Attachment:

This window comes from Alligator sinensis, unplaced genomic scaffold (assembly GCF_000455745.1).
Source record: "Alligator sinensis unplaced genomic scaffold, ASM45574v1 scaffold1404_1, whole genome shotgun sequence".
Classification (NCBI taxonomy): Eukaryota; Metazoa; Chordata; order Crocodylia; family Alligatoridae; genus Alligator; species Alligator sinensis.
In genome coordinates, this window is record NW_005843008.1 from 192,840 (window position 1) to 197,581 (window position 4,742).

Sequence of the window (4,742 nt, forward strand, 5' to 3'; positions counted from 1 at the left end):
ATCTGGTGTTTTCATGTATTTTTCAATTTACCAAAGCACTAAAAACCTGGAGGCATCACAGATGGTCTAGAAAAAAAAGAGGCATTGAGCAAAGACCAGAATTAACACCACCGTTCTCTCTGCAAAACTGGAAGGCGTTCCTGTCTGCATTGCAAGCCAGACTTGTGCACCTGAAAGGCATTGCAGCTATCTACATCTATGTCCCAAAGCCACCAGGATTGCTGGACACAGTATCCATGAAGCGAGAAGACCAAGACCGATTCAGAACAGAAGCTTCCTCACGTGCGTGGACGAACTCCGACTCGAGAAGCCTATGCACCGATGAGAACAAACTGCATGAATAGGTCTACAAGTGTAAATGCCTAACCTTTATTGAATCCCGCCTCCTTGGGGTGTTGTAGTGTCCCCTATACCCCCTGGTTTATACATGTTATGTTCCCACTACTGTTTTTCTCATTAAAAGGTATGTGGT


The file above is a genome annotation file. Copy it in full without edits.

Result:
This window comes from Alligator sinensis, unplaced genomic scaffold (assembly GCF_000455745.1).
Source record: "Alligator sinensis unplaced genomic scaffold, ASM45574v1 scaffold1404_1, whole genome shotgun sequence".
Classification (NCBI taxonomy): Eukaryota; Metazoa; Chordata; order Crocodylia; family Alligatoridae; genus Alligator; species Alligator sinensis.
In genome coordinates, this window is record NW_005843008.1 from 192,840 (window position 1) to 197,581 (window position 4,742).

Sequence of the window (4,742 nt, forward strand, 5' to 3'; positions counted from 1 at the left end):
ATCTGGTGTTTTCATGTATTTTTCAATTTACCAAAGCACTAAAAACCTGGAGGCATCACAGATGGTCTAGAAAAAAAAGAGGCATTGAGCAAAGACCAGAATTAACACCACCGTTCTCTCTGCAAAACTGGAAGGCGTTCCTGTCTGCATTGCAAGCCAGACTTGTGCACCTGAAAGGCATTGCAGCTATCTACATCTATGTCCCAAAGCCACCAGGATTGCTGGACACAGTATCCATGAAGCGAGAAGACCAAGACCGATTCAGAACAGAAGCTTCCTCACGTGCGTGGACGAACTCCGACTCGAGAAGCCTATGCACCGATGAGAACAAACTGCATGAATAGGTCTACAAGTGTAAATGCCTAACCTTTATTGAATCCCGCCTCCTTGGGGTGTTGTAGTGTCCCCTATACCCCCTGGTTTATACATGTTATGTTCCCACTACTGTTTTTCTCATTAAAAGGTATGTGGT